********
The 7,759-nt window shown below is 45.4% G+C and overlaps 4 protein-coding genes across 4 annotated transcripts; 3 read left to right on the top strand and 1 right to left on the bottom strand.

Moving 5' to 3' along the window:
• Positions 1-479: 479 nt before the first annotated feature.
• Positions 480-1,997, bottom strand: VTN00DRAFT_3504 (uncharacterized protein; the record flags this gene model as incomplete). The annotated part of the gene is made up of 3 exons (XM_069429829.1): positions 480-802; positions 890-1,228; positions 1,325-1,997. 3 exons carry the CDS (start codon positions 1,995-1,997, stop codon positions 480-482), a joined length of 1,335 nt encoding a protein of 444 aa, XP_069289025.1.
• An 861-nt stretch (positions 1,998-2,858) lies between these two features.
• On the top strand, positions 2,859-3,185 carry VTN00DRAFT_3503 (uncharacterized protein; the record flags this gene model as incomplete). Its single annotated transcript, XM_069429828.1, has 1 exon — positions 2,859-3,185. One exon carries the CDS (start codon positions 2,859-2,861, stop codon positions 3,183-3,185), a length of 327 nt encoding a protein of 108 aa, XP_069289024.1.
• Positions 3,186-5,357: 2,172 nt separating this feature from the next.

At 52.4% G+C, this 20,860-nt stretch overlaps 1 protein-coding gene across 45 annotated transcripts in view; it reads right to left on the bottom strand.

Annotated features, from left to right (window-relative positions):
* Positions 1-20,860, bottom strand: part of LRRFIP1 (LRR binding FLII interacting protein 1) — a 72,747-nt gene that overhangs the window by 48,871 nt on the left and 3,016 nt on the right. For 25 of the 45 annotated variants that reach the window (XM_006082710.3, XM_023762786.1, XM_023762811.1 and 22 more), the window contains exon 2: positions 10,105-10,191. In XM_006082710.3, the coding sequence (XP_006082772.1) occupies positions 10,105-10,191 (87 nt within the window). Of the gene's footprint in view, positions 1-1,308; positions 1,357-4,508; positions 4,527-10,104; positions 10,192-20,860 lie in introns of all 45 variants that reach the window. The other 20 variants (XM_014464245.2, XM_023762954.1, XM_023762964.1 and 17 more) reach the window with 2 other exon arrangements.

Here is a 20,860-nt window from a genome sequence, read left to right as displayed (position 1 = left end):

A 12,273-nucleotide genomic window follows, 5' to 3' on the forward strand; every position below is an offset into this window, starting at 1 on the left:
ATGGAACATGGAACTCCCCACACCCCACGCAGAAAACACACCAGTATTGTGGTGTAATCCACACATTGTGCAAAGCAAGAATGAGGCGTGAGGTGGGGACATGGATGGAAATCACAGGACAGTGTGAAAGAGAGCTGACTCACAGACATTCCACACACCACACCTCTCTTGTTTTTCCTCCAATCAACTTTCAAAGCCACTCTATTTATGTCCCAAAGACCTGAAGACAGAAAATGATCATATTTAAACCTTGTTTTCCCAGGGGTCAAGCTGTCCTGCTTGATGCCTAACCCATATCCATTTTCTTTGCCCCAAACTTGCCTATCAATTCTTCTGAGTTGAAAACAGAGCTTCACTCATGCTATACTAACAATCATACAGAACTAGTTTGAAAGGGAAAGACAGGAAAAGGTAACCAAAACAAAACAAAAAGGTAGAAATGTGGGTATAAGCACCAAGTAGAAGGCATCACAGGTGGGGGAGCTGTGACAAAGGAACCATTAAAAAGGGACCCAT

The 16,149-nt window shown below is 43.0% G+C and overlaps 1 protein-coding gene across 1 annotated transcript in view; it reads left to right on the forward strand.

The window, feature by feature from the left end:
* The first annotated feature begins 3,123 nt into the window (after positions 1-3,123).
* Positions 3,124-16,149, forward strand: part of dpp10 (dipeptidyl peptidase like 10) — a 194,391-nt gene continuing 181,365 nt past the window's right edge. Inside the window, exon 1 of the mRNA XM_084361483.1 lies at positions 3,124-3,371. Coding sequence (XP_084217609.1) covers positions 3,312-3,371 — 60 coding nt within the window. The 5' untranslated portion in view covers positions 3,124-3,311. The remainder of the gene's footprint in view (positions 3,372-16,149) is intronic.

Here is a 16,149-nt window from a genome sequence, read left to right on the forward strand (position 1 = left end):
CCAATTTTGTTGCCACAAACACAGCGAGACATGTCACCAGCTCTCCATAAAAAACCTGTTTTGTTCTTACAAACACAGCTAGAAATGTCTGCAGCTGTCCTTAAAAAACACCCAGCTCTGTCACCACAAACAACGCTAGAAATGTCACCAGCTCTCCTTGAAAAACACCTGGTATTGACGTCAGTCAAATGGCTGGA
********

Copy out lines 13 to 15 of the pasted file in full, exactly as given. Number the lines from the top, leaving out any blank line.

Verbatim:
ATGGAACATGGAACTCCCCACACCCCACGCAGAAAACACACCAGTATTGTGGTGTAATCCACACATTGTGCAAAGCAAGAATGAGGCGTGAGGTGGGGACATGGATGGAAATCACAGGACAGTGTGAAAGAGAGCTGACTCACAGACATTCCACACACCACACCTCTCTTGTTTTTCCTCCAATCAACTTTCAAAGCCACTCTATTTATGTCCCAAAGACCTGAAGACAGAAAATGATCATATTTAAACCTTGTTTTCCCAGGGGTCAAGCTGTCCTGCTTGATGCCTAACCCATATCCATTTTCTTTGCCCCAAACTTGCCTATCAATTCTTCTGAGTTGAAAACAGAGCTTCACTCATGCTATACTAACAATCATACAGAACTAGTTTGAAAGGGAAAGACAGGAAAAGGTAACCAAAACAAAACAAAAAGGTAGAAATGTGGGTATAAGCACCAAGTAGAAGGCATCACAGGTGGGGGAGCTGTGACAAAGGAACCATTAAAAAGGGACCCAT

The 16,149-nt window shown below is 43.0% G+C and overlaps 1 protein-coding gene across 1 annotated transcript in view; it reads left to right on the forward strand.

The window, feature by feature from the left end: